I know, it’s probably too late to start a Round Robin Christmas project for this year. And, most quilt guilds are not meeting right now. However, I saw this quilt on my wall this Christmas and I thought, maybe some guilds are working on their 2021 calendars and might want an idea for next year.
This quilt is a Round Robin my guild did a few years ago. Setting up a project like this is quite easy and the participants can drive the end results. Ours was structured as a row-by-row.
Starting a Round Robin
To start the project, the guild agreed on some basic rules. Here are a few examples. Your guild might want to change or add additional rules.
- The width of the row must be 24.5 inches unfinished. This was the standard for all participants.
- The height of the row can vary but should coordinate with the first row.
- Techniques can include pieced blocks, paper-piecing, applique — any technique the participants want to use but should always coordinate with the rows created.
- Each participant decides what to add to each of the other quilts.
- Each participant creates the first row for their own quilt. It sets the color choices and theme for that participant’s quilt. Examples:
- A fall themed row in fall colors
- A Black and white row
- A rainbow row
- A sport theme
- A Christmas or other holiday theme
- The number of rows depends on the number of participants. We had 23 participants so there were two groups of eight and one of seven.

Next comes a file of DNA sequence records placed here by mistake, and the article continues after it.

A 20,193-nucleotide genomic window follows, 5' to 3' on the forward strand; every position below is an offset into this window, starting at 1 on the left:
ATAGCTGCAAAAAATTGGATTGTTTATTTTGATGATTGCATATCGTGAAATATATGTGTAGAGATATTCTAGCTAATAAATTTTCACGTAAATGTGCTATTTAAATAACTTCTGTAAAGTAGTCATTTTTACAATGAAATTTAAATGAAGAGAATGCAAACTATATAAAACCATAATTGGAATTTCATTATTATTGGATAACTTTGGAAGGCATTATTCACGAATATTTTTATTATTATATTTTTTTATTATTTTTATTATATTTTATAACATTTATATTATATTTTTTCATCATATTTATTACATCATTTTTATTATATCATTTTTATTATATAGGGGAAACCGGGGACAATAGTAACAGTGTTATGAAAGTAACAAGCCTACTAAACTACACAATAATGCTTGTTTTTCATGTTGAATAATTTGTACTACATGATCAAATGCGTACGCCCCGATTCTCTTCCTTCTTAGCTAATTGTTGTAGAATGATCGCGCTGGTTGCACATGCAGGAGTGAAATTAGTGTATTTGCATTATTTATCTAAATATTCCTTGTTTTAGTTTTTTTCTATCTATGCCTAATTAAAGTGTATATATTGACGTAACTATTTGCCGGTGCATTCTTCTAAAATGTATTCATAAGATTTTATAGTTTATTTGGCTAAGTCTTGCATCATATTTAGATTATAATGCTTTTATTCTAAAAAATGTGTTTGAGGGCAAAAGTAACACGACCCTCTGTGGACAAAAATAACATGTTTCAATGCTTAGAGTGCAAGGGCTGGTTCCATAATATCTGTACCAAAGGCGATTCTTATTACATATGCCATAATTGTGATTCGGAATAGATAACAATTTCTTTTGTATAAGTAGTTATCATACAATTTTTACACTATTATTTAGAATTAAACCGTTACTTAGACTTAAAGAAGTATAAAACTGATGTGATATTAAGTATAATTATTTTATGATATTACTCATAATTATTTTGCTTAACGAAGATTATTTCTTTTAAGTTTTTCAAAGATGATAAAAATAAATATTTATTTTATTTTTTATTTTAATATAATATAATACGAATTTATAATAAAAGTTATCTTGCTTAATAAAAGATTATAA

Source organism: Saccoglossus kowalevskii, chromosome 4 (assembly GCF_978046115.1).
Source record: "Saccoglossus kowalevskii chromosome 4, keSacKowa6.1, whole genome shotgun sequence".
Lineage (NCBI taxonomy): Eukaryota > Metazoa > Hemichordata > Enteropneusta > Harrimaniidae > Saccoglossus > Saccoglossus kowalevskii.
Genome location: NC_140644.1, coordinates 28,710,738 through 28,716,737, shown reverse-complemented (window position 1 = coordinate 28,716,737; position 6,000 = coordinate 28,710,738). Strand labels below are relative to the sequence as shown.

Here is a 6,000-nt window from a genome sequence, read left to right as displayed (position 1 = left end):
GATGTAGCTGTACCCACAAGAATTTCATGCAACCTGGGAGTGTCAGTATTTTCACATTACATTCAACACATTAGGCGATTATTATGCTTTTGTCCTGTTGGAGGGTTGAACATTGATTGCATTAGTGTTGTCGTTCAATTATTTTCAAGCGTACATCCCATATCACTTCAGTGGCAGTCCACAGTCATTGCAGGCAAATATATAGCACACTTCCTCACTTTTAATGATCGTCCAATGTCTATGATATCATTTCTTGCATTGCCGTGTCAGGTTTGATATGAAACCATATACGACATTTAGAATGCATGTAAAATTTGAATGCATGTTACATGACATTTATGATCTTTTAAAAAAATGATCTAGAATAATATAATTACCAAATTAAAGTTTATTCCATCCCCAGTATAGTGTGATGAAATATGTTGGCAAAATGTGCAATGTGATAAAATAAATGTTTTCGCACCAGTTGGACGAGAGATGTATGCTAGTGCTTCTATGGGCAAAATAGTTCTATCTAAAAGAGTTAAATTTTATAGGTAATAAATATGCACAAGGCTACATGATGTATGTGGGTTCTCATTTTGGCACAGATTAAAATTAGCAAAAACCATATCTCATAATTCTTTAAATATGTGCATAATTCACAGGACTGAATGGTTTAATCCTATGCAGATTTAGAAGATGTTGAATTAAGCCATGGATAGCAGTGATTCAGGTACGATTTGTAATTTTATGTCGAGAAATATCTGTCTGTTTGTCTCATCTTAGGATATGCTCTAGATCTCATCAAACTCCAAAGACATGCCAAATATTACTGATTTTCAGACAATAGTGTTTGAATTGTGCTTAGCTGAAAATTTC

- Each week, or meeting, the participants rotate the rows through the group and each creates a new row to the collection.
- Each person creates a row for everyone’s quilt. In our group, I created my first row and then I created a row in the colors and themes selected by each of the other participants.
- You don’t see the rows for your own quilt until the last round is completed.
Completing the Quilt
It gets easier as it goes because as more rows are created, you get more ideas for things to do in each row for every quilt. The final reveal is very exciting. Everyone shares the results of the quilt rows the participants created for them. Everyone is responsible for finishing their own quilt. They choose the row order and layout.
I enjoyed making this quilt. I was a beginning quilter at the time and it was a great learning experience. You can easily see the rows made by some of the more experienced quilters in our group when you look at mine. I won’t point out which was the first row 😉
To finish my, I ended up taking apart the wreath row and adding a couple of blocks to make side rows. If I were making it today, I would make a few different choices. Still, it’s a wonderful annual reminder of how far my quilting skills have come since then.
So, if you’re looking for a group project, consider a Round Robin Row quilt.
Until next time,